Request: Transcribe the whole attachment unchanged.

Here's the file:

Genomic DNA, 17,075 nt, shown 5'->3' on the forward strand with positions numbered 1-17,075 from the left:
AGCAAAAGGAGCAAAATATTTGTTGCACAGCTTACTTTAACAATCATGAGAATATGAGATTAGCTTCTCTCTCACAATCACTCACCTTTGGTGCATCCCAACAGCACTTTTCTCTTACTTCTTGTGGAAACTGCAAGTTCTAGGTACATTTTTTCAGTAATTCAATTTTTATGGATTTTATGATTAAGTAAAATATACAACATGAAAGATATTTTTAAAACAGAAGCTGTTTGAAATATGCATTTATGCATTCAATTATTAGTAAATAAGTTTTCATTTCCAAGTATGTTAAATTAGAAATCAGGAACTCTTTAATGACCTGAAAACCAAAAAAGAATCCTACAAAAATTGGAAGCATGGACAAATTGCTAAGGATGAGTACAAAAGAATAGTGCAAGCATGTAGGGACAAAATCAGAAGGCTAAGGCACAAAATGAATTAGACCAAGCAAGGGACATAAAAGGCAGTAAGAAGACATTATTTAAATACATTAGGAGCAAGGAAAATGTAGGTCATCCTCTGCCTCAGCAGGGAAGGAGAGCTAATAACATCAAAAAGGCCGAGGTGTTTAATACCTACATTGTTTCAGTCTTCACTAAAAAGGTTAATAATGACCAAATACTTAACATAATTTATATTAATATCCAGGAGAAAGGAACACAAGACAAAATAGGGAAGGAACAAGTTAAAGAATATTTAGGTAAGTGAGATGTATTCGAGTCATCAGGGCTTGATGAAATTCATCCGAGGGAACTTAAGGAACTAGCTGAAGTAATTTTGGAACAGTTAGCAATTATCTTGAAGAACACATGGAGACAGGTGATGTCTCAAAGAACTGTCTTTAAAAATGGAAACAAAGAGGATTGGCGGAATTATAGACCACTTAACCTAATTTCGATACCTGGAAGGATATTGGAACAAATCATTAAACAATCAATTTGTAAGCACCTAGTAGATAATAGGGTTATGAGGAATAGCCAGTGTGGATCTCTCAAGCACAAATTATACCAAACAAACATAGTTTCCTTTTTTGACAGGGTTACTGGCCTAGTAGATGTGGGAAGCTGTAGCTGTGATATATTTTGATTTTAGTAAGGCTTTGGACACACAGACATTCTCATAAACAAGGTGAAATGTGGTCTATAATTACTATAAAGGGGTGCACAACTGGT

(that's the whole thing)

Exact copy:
Genomic DNA, 17,075 nt, shown 5'->3' on the forward strand with positions numbered 1-17,075 from the left:
AGCAAAAGGAGCAAAATATTTGTTGCACAGCTTACTTTAACAATCATGAGAATATGAGATTAGCTTCTCTCTCACAATCACTCACCTTTGGTGCATCCCAACAGCACTTTTCTCTTACTTCTTGTGGAAACTGCAAGTTCTAGGTACATTTTTTCAGTAATTCAATTTTTATGGATTTTATGATTAAGTAAAATATACAACATGAAAGATATTTTTAAAACAGAAGCTGTTTGAAATATGCATTTATGCATTCAATTATTAGTAAATAAGTTTTCATTTCCAAGTATGTTAAATTAGAAATCAGGAACTCTTTAATGACCTGAAAACCAAAAAAGAATCCTACAAAAATTGGAAGCATGGACAAATTGCTAAGGATGAGTACAAAAGAATAGTGCAAGCATGTAGGGACAAAATCAGAAGGCTAAGGCACAAAATGAATTAGACCAAGCAAGGGACATAAAAGGCAGTAAGAAGACATTATTTAAATACATTAGGAGCAAGGAAAATGTAGGTCATCCTCTGCCTCAGCAGGGAAGGAGAGCTAATAACATCAAAAAGGCCGAGGTGTTTAATACCTACATTGTTTCAGTCTTCACTAAAAAGGTTAATAATGACCAAATACTTAACATAATTTATATTAATATCCAGGAGAAAGGAACACAAGACAAAATAGGGAAGGAACAAGTTAAAGAATATTTAGGTAAGTGAGATGTATTCGAGTCATCAGGGCTTGATGAAATTCATCCGAGGGAACTTAAGGAACTAGCTGAAGTAATTTTGGAACAGTTAGCAATTATCTTGAAGAACACATGGAGACAGGTGATGTCTCAAAGAACTGTCTTTAAAAATGGAAACAAAGAGGATTGGCGGAATTATAGACCACTTAACCTAATTTCGATACCTGGAAGGATATTGGAACAAATCATTAAACAATCAATTTGTAAGCACCTAGTAGATAATAGGGTTATGAGGAATAGCCAGTGTGGATCTCTCAAGCACAAATTATACCAAACAAACATAGTTTCCTTTTTTGACAGGGTTACTGGCCTAGTAGATGTGGGAAGCTGTAGCTGTGATATATTTTGATTTTAGTAAGGCTTTGGACACACAGACATTCTCATAAACAAGGTGAAATGTGGTCTATAATTACTATAAAGGGGTGCACAACTGGT